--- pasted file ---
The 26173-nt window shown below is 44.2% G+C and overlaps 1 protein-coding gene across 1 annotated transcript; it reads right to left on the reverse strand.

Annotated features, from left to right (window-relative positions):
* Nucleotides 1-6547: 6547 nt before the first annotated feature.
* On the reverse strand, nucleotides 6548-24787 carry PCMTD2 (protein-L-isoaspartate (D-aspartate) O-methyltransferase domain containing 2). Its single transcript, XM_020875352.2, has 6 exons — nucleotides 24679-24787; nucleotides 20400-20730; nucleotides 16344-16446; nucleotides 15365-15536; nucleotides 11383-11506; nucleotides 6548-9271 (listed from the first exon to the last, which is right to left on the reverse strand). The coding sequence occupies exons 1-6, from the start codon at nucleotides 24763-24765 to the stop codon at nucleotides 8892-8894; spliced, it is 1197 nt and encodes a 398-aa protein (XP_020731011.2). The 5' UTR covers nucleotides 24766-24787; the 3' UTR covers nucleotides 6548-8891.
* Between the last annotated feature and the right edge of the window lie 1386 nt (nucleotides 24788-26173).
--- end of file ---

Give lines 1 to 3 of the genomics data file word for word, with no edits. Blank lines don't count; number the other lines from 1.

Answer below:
The 26173-nt window shown below is 44.2% G+C and overlaps 1 protein-coding gene across 1 annotated transcript; it reads right to left on the reverse strand.

Annotated features, from left to right (window-relative positions):
* Nucleotides 1-6547: 6547 nt before the first annotated feature.